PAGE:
Have you thought about using an attribute?
Right: my concern isn’t that it would not be possible, but just trying to understand the plan. For example: are we just gonna add this trait and stop here until someone volunteer to make it work or are we gonna actively try to make it work in every components?
And it is perfectly fine IMO to develop all this incrementally in-tree, as long as we have some consensus here the general direction/plan.
Yes, I didn’t mean that these are the same, in fact I was trying to point that while the mechanism of the patch is the same there is a semantic difference indeed! (which is what I was trying to express with the “sequential” execution). Basically in a very general way, I’m looking into what kind of change should we look for under https://mlir.llvm.org/docs/
That’s an interesting discussion to have, but I’m afraid to derail the thread here
No… (going back and rereading the old thread again) It didn’t seem like there was consensus on that. An attribute seems awkward to me since for registered dialects it seems already part of the op type, so why spend the storage to specify it again?
The option I considered the most was to make DominanceFree be the default and Dominance be an opt-in property specified by an MLIR Interface. This Interface would then support Dominance queries, rather than having users that care about DominanceInfo creating it directly. To me this a clean structure where it’s easy to find out where users are that care about Dominance. In this case, unregistered dialects would have operations with DominanceFreeScopes, so they would inherently be valid, but without additional syntactic representation, Dominace violators would not be detected.
Going back and thinking on these lines… should the generic format for operation be required to contain a syntactic representation of all Traits? could Traits for unregistered operations be represented dynamically (perhaps as additional trailing objects) while Traits for registered operations could be elided in the runtime object representation?
I don’t think it should be a requirement to enumerate all of the passes and audit them. It is not the case that all passes work with all IR: There are lots of invariants that are expressible in MLIR dialects that could be perturbed by existing passes; this would be no different.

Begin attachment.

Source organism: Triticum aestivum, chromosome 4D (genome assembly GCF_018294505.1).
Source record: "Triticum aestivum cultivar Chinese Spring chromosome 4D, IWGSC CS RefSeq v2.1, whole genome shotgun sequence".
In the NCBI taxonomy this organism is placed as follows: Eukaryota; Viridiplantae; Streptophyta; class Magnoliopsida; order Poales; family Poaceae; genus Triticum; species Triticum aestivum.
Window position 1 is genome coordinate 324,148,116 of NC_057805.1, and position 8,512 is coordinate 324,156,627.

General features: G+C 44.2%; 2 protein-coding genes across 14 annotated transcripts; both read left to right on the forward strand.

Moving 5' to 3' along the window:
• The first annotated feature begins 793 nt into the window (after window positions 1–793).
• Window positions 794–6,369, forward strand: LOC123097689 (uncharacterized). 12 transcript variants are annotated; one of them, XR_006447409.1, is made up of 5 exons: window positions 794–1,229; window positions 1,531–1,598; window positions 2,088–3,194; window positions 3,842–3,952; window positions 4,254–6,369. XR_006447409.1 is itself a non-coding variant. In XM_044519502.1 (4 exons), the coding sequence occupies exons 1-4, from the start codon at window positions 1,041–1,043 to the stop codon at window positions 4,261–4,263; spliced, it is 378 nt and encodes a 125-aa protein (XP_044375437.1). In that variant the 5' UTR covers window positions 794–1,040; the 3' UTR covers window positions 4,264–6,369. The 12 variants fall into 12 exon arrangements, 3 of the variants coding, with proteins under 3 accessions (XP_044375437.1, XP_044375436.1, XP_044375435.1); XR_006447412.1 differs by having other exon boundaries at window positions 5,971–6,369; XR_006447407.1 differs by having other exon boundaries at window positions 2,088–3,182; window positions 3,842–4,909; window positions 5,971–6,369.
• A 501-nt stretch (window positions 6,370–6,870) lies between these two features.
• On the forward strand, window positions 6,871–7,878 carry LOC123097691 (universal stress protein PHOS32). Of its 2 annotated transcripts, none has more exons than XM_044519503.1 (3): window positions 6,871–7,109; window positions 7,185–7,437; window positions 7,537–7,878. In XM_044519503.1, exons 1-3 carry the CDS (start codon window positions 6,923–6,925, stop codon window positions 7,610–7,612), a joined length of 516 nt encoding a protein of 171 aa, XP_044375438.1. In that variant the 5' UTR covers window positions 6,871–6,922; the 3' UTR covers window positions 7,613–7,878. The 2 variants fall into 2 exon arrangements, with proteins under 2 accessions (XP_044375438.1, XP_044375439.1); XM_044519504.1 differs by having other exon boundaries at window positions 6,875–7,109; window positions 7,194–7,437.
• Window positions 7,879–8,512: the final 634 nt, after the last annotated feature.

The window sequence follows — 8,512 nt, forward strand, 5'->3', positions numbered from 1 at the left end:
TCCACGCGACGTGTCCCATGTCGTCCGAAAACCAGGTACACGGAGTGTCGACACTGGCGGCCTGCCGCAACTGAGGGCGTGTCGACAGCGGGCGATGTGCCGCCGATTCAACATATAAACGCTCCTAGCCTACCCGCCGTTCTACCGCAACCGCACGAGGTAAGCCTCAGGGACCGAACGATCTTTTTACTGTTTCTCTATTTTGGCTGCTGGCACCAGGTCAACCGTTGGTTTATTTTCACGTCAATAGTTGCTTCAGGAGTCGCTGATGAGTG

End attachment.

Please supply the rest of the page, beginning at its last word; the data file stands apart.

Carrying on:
I don’t think it makes sense to use an operation attribute for this - this is a core aspect of how an operation works, it isn’t something that can be toggled on a instance-by-instance basis.
We discussed this up-thread, but the “pure” and correct way to handle this is to make dominance checking opt in with a trait. Dominance checking is another invariant that ops with regions may have, and making it opt-in ensures we get the right behavior for unregistered operations etc - recall that unregistered ops have a LOT of missing verification checks.
In any case, I think it makes sense to continue the discussion when River returns.
Sure: the idea wasn’t to toggle it per instance, but an operation builder can always set this attribute, and the operation verifier can force this attribute to always be there.
The alternatives we saw were to either change the default (which we thought would face strong opposition at the time) or change the grammar to have some sort of region tag
I agree that a lot of passes don’t have to make sense in such a region, they would mostly be just taught to ignore these regions. And to be clear: “audit all the passes” is extreme, I’m not suggesting to do this.
What I had in mind is more taking one or two examples of passes to think about the kind of patterns/queries passes are making that would break after. The motivation being to get some insights that can generalize: I don’t see each individual pass as being interesting, but maybe just helping building some sort of taxonomy about what would/wouldn’t work in these new regions. For example would the block ordering make sense? Would we assert that passes don’t use the block ordering in these regions?
There are also more central piece of infrastructure than individual passes (for example things like DRR and the conversion framework).
And we don’t need to have the answer to everything and figure to the plan for the entire world, but it still seems good to me to look a little bit into this kind of things (even making the unknown explicit is valuable like “XYZ would have to be updated, we don’t know how yet but we’ll figure out when we get there”).
With the attribute we went with opt-out to favor the common case (CFG), but that was because an attribute is more intrusive than the traits. In terms of passes/code in general, no matter how we store the information (attribute, trait, new bits on the region, etc.) we’d have to insert checks for it everywhere I think.
So the only “extra cost” of making it opt-in with the trait is that we have to annotate all the current operations with regions instead of annotating the one that want the non-strict dominance, right? (we likely can hide most this in ODS anyway)
Any other drawback I miss?